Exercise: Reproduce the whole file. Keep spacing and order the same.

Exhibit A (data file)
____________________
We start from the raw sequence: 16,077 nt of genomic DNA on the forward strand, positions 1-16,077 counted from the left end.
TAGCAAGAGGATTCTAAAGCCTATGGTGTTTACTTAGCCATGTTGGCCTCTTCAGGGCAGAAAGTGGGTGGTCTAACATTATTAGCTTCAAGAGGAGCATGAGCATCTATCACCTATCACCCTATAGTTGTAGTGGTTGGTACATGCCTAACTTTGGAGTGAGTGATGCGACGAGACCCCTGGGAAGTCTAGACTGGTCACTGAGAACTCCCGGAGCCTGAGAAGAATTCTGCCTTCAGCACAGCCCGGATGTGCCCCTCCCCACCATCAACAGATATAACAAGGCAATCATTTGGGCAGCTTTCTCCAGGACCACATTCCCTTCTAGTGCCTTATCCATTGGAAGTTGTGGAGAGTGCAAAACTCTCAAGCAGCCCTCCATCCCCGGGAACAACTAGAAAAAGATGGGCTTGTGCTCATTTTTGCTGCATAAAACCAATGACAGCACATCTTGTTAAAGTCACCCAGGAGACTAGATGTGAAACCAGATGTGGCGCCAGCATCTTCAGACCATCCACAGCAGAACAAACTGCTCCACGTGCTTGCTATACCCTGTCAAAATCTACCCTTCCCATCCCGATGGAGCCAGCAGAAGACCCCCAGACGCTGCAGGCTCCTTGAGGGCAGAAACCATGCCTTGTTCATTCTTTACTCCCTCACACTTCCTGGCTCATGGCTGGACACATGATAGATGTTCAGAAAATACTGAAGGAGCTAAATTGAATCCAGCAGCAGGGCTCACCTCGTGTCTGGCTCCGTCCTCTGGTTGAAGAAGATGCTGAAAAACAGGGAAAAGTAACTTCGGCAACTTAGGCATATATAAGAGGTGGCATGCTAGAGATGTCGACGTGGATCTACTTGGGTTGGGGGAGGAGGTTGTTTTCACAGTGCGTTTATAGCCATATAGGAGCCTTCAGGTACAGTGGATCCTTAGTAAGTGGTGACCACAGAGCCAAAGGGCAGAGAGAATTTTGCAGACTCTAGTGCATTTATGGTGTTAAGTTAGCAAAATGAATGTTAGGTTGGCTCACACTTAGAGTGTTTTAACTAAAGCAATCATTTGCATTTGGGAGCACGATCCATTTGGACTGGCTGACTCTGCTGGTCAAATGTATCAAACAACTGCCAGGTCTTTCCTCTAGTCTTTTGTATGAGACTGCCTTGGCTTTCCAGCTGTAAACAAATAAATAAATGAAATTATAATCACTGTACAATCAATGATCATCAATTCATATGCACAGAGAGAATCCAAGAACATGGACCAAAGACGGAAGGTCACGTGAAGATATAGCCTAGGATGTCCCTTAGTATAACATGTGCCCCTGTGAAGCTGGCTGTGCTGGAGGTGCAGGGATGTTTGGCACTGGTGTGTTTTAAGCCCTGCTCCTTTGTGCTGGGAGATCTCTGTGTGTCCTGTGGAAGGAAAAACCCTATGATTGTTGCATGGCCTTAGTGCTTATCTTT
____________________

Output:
We start from the raw sequence: 16,077 nt of genomic DNA on the forward strand, positions 1-16,077 counted from the left end.
TAGCAAGAGGATTCTAAAGCCTATGGTGTTTACTTAGCCATGTTGGCCTCTTCAGGGCAGAAAGTGGGTGGTCTAACATTATTAGCTTCAAGAGGAGCATGAGCATCTATCACCTATCACCCTATAGTTGTAGTGGTTGGTACATGCCTAACTTTGGAGTGAGTGATGCGACGAGACCCCTGGGAAGTCTAGACTGGTCACTGAGAACTCCCGGAGCCTGAGAAGAATTCTGCCTTCAGCACAGCCCGGATGTGCCCCTCCCCACCATCAACAGATATAACAAGGCAATCATTTGGGCAGCTTTCTCCAGGACCACATTCCCTTCTAGTGCCTTATCCATTGGAAGTTGTGGAGAGTGCAAAACTCTCAAGCAGCCCTCCATCCCCGGGAACAACTAGAAAAAGATGGGCTTGTGCTCATTTTTGCTGCATAAAACCAATGACAGCACATCTTGTTAAAGTCACCCAGGAGACTAGATGTGAAACCAGATGTGGCGCCAGCATCTTCAGACCATCCACAGCAGAACAAACTGCTCCACGTGCTTGCTATACCCTGTCAAAATCTACCCTTCCCATCCCGATGGAGCCAGCAGAAGACCCCCAGACGCTGCAGGCTCCTTGAGGGCAGAAACCATGCCTTGTTCATTCTTTACTCCCTCACACTTCCTGGCTCATGGCTGGACACATGATAGATGTTCAGAAAATACTGAAGGAGCTAAATTGAATCCAGCAGCAGGGCTCACCTCGTGTCTGGCTCCGTCCTCTGGTTGAAGAAGATGCTGAAAAACAGGGAAAAGTAACTTCGGCAACTTAGGCATATATAAGAGGTGGCATGCTAGAGATGTCGACGTGGATCTACTTGGGTTGGGGGAGGAGGTTGTTTTCACAGTGCGTTTATAGCCATATAGGAGCCTTCAGGTACAGTGGATCCTTAGTAAGTGGTGACCACAGAGCCAAAGGGCAGAGAGAATTTTGCAGACTCTAGTGCATTTATGGTGTTAAGTTAGCAAAATGAATGTTAGGTTGGCTCACACTTAGAGTGTTTTAACTAAAGCAATCATTTGCATTTGGGAGCACGATCCATTTGGACTGGCTGACTCTGCTGGTCAAATGTATCAAACAACTGCCAGGTCTTTCCTCTAGTCTTTTGTATGAGACTGCCTTGGCTTTCCAGCTGTAAACAAATAAATAAATGAAATTATAATCACTGTACAATCAATGATCATCAATTCATATGCACAGAGAGAATCCAAGAACATGGACCAAAGACGGAAGGTCACGTGAAGATATAGCCTAGGATGTCCCTTAGTATAACATGTGCCCCTGTGAAGCTGGCTGTGCTGGAGGTGCAGGGATGTTTGGCACTGGTGTGTTTTAAGCCCTGCTCCTTTGTGCTGGGAGATCTCTGTGTGTCCTGTGGAAGGAAAAACCCTATGATTGTTGCATGGCCTTAGTGCTTATCTTT